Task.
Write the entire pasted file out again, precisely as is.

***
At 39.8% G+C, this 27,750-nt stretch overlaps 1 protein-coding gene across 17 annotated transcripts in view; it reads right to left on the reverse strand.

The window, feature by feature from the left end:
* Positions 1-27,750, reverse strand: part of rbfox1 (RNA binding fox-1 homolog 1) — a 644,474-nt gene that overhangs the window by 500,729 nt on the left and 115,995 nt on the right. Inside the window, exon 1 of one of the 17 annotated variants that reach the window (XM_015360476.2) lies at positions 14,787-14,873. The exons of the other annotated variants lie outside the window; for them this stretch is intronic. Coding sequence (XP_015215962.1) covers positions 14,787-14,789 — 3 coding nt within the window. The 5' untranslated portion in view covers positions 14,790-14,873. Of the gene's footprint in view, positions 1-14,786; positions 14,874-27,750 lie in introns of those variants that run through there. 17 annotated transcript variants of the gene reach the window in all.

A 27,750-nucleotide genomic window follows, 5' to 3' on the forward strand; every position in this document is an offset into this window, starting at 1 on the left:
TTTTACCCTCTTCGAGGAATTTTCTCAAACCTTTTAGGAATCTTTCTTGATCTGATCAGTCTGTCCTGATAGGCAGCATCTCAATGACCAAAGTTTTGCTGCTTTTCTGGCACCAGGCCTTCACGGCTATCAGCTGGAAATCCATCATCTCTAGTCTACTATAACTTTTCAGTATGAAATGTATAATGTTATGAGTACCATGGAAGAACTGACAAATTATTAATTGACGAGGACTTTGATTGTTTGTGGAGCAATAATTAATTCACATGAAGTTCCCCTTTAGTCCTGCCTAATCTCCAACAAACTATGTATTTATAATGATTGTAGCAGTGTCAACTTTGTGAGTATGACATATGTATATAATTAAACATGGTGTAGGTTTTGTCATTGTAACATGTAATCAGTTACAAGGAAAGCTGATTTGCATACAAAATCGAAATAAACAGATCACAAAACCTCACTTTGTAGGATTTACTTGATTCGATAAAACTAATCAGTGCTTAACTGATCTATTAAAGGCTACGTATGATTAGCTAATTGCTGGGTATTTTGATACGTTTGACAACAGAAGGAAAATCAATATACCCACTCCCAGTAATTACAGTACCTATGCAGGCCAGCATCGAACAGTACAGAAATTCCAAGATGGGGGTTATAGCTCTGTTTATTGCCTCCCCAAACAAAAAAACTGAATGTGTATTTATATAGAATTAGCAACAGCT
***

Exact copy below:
At 39.8% G+C, this 27,750-nt stretch overlaps 1 protein-coding gene across 17 annotated transcripts in view; it reads right to left on the reverse strand.

The window, feature by feature from the left end:
* Positions 1-27,750, reverse strand: part of rbfox1 (RNA binding fox-1 homolog 1) — a 644,474-nt gene that overhangs the window by 500,729 nt on the left and 115,995 nt on the right. Inside the window, exon 1 of one of the 17 annotated variants that reach the window (XM_015360476.2) lies at positions 14,787-14,873. The exons of the other annotated variants lie outside the window; for them this stretch is intronic. Coding sequence (XP_015215962.1) covers positions 14,787-14,789 — 3 coding nt within the window. The 5' untranslated portion in view covers positions 14,790-14,873. Of the gene's footprint in view, positions 1-14,786; positions 14,874-27,750 lie in introns of those variants that run through there. 17 annotated transcript variants of the gene reach the window in all.

A 27,750-nucleotide genomic window follows, 5' to 3' on the forward strand; every position in this document is an offset into this window, starting at 1 on the left:
TTTTACCCTCTTCGAGGAATTTTCTCAAACCTTTTAGGAATCTTTCTTGATCTGATCAGTCTGTCCTGATAGGCAGCATCTCAATGACCAAAGTTTTGCTGCTTTTCTGGCACCAGGCCTTCACGGCTATCAGCTGGAAATCCATCATCTCTAGTCTACTATAACTTTTCAGTATGAAATGTATAATGTTATGAGTACCATGGAAGAACTGACAAATTATTAATTGACGAGGACTTTGATTGTTTGTGGAGCAATAATTAATTCACATGAAGTTCCCCTTTAGTCCTGCCTAATCTCCAACAAACTATGTATTTATAATGATTGTAGCAGTGTCAACTTTGTGAGTATGACATATGTATATAATTAAACATGGTGTAGGTTTTGTCATTGTAACATGTAATCAGTTACAAGGAAAGCTGATTTGCATACAAAATCGAAATAAACAGATCACAAAACCTCACTTTGTAGGATTTACTTGATTCGATAAAACTAATCAGTGCTTAACTGATCTATTAAAGGCTACGTATGATTAGCTAATTGCTGGGTATTTTGATACGTTTGACAACAGAAGGAAAATCAATATACCCACTCCCAGTAATTACAGTACCTATGCAGGCCAGCATCGAACAGTACAGAAATTCCAAGATGGGGGTTATAGCTCTGTTTATTGCCTCCCCAAACAAAAAAACTGAATGTGTATTTATATAGAATTAGCAACAGCT